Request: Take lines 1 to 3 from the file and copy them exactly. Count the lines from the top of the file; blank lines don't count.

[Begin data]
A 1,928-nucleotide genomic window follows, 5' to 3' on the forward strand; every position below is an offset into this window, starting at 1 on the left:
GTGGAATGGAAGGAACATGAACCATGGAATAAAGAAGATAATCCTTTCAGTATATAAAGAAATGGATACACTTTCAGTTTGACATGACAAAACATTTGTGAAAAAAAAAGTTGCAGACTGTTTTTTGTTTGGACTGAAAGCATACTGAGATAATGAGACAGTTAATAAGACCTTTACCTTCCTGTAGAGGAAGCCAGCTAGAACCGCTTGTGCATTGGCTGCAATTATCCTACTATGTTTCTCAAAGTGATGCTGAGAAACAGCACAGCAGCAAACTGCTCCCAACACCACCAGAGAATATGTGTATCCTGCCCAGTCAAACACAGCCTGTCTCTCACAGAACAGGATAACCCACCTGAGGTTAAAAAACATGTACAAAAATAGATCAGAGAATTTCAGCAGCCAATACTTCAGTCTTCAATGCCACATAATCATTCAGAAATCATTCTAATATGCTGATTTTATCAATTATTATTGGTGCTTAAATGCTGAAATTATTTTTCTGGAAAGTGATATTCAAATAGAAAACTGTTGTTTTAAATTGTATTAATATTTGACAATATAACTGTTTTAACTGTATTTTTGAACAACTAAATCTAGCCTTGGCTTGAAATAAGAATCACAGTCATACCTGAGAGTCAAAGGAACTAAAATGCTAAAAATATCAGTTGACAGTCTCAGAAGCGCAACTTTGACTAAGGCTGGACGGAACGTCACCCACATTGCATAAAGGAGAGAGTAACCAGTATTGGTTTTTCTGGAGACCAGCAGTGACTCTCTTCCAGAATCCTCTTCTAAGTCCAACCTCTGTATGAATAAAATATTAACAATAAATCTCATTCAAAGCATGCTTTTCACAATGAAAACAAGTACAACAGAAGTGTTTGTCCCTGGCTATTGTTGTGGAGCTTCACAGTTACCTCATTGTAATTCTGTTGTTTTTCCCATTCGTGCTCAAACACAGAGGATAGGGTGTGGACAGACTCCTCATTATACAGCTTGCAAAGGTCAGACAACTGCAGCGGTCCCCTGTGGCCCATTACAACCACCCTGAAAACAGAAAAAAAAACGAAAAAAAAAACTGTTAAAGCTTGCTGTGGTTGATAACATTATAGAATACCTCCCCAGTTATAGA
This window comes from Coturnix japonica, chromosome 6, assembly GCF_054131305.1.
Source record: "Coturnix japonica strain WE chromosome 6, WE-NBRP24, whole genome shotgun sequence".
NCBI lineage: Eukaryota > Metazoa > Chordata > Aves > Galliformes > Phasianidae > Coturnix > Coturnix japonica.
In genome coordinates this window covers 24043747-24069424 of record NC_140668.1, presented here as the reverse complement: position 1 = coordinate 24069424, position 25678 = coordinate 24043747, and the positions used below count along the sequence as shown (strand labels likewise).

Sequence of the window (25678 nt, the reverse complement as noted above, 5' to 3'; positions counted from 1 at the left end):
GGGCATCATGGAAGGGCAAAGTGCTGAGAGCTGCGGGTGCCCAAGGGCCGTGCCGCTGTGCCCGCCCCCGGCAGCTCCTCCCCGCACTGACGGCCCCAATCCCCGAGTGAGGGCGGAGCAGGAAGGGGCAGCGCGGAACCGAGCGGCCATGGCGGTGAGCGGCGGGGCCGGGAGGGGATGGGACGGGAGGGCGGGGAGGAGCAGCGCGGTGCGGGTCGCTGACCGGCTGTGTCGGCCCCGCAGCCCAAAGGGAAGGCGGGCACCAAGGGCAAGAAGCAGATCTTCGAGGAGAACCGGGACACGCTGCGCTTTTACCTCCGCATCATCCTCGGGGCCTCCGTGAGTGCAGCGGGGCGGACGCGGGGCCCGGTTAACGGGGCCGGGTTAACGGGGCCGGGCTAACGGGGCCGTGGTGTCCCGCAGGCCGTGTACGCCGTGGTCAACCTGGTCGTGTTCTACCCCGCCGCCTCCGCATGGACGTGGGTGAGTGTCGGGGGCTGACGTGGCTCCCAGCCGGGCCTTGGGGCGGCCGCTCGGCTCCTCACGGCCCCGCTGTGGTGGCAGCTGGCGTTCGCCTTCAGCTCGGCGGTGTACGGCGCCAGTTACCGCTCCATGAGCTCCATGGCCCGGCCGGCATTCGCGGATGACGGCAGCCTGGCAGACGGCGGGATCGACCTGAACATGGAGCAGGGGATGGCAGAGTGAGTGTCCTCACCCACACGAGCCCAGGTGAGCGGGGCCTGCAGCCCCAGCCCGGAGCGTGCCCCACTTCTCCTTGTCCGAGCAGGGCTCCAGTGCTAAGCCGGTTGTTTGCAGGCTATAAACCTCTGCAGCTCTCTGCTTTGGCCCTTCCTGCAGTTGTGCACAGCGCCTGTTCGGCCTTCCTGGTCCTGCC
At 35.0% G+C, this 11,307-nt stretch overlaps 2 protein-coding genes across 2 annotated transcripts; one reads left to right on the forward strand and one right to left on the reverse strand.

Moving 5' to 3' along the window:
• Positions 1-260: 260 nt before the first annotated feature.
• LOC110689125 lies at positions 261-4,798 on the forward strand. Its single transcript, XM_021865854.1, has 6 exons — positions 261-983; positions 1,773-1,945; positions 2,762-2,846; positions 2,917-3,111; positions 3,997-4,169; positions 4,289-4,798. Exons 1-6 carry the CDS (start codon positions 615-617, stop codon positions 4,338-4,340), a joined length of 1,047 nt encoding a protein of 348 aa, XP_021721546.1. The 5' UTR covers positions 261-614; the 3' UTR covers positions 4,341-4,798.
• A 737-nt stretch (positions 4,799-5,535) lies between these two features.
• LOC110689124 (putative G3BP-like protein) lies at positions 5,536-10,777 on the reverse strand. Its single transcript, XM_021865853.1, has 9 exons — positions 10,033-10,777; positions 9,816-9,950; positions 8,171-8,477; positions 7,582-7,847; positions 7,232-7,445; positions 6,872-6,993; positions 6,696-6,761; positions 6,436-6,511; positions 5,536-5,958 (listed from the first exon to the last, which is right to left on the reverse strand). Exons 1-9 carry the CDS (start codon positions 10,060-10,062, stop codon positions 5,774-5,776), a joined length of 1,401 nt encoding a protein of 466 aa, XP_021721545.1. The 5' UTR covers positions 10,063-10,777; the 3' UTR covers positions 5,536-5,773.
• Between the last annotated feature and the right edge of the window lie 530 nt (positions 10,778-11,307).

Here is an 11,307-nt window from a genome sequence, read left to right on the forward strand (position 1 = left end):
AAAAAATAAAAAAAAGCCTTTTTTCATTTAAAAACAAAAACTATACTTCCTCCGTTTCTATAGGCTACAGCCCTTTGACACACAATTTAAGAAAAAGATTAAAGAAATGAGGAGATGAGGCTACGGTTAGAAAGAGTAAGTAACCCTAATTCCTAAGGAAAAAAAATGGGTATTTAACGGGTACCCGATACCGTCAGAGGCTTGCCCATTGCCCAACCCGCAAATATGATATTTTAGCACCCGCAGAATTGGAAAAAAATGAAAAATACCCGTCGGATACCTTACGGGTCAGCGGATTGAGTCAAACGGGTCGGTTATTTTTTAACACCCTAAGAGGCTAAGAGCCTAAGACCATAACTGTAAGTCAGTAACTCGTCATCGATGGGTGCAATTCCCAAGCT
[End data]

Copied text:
A 1,928-nucleotide genomic window follows, 5' to 3' on the forward strand; every position below is an offset into this window, starting at 1 on the left:
GTGGAATGGAAGGAACATGAACCATGGAATAAAGAAGATAATCCTTTCAGTATATAAAGAAATGGATACACTTTCAGTTTGACATGACAAAACATTTGTGAAAAAAAAAGTTGCAGACTGTTTTTTGTTTGGACTGAAAGCATACTGAGATAATGAGACAGTTAATAAGACCTTTACCTTCCTGTAGAGGAAGCCAGCTAGAACCGCTTGTGCATTGGCTGCAATTATCCTACTATGTTTCTCAAAGTGATGCTGAGAAACAGCACAGCAGCAAACTGCTCCCAACACCACCAGAGAATATGTGTATCCTGCCCAGTCAAACACAGCCTGTCTCTCACAGAACAGGATAACCCACCTGAGGTTAAAAAACATGTACAAAAATAGATCAGAGAATTTCAGCAGCCAATACTTCAGTCTTCAATGCCACATAATCATTCAGAAATCATTCTAATATGCTGATTTTATCAATTATTATTGGTGCTTAAATGCTGAAATTATTTTTCTGGAAAGTGATATTCAAATAGAAAACTGTTGTTTTAAATTGTATTAATATTTGACAATATAACTGTTTTAACTGTATTTTTGAACAACTAAATCTAGCCTTGGCTTGAAATAAGAATCACAGTCATACCTGAGAGTCAAAGGAACTAAAATGCTAAAAATATCAGTTGACAGTCTCAGAAGCGCAACTTTGACTAAGGCTGGACGGAACGTCACCCACATTGCATAAAGGAGAGAGTAACCAGTATTGGTTTTTCTGGAGACCAGCAGTGACTCTCTTCCAGAATCCTCTTCTAAGTCCAACCTCTGTATGAATAAAATATTAACAATAAATCTCATTCAAAGCATGCTTTTCACAATGAAAACAAGTACAACAGAAGTGTTTGTCCCTGGCTATTGTTGTGGAGCTTCACAGTTACCTCATTGTAATTCTGTTGTTTTTCCCATTCGTGCTCAAACACAGAGGATAGGGTGTGGACAGACTCCTCATTATACAGCTTGCAAAGGTCAGACAACTGCAGCGGTCCCCTGTGGCCCATTACAACCACCCTGAAAACAGAAAAAAAAACGAAAAAAAAAACTGTTAAAGCTTGCTGTGGTTGATAACATTATAGAATACCTCCCCAGTTATAGA
This window comes from Coturnix japonica, chromosome 6, assembly GCF_054131305.1.